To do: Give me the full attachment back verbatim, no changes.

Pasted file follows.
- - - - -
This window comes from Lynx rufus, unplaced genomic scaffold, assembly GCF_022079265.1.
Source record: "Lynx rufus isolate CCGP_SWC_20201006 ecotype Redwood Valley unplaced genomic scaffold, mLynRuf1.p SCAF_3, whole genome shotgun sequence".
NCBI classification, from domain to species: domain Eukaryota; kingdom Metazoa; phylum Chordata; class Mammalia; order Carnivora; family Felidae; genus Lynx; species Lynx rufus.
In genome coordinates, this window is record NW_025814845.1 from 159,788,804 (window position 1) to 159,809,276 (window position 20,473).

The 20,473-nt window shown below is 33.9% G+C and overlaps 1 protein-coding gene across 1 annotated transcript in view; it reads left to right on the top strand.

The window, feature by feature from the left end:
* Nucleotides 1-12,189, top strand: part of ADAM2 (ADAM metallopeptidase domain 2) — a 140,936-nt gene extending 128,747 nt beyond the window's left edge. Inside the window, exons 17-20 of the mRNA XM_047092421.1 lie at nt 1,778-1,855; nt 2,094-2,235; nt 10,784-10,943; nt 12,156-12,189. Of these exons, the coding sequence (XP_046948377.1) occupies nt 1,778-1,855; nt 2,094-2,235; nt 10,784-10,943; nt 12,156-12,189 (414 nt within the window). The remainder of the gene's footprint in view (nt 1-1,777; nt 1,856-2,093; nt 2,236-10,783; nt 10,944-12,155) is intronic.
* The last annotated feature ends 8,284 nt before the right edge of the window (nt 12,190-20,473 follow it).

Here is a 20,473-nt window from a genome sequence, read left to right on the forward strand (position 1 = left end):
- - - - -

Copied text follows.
This window comes from Lynx rufus, unplaced genomic scaffold, assembly GCF_022079265.1.
Source record: "Lynx rufus isolate CCGP_SWC_20201006 ecotype Redwood Valley unplaced genomic scaffold, mLynRuf1.p SCAF_3, whole genome shotgun sequence".
NCBI classification, from domain to species: domain Eukaryota; kingdom Metazoa; phylum Chordata; class Mammalia; order Carnivora; family Felidae; genus Lynx; species Lynx rufus.
In genome coordinates, this window is record NW_025814845.1 from 159,788,804 (window position 1) to 159,809,276 (window position 20,473).

The 20,473-nt window shown below is 33.9% G+C and overlaps 1 protein-coding gene across 1 annotated transcript in view; it reads left to right on the top strand.

The window, feature by feature from the left end:
* Nucleotides 1-12,189, top strand: part of ADAM2 (ADAM metallopeptidase domain 2) — a 140,936-nt gene extending 128,747 nt beyond the window's left edge. Inside the window, exons 17-20 of the mRNA XM_047092421.1 lie at nt 1,778-1,855; nt 2,094-2,235; nt 10,784-10,943; nt 12,156-12,189. Of these exons, the coding sequence (XP_046948377.1) occupies nt 1,778-1,855; nt 2,094-2,235; nt 10,784-10,943; nt 12,156-12,189 (414 nt within the window). The remainder of the gene's footprint in view (nt 1-1,777; nt 1,856-2,093; nt 2,236-10,783; nt 10,944-12,155) is intronic.
* The last annotated feature ends 8,284 nt before the right edge of the window (nt 12,190-20,473 follow it).

Here is a 20,473-nt window from a genome sequence, read left to right on the forward strand (position 1 = left end):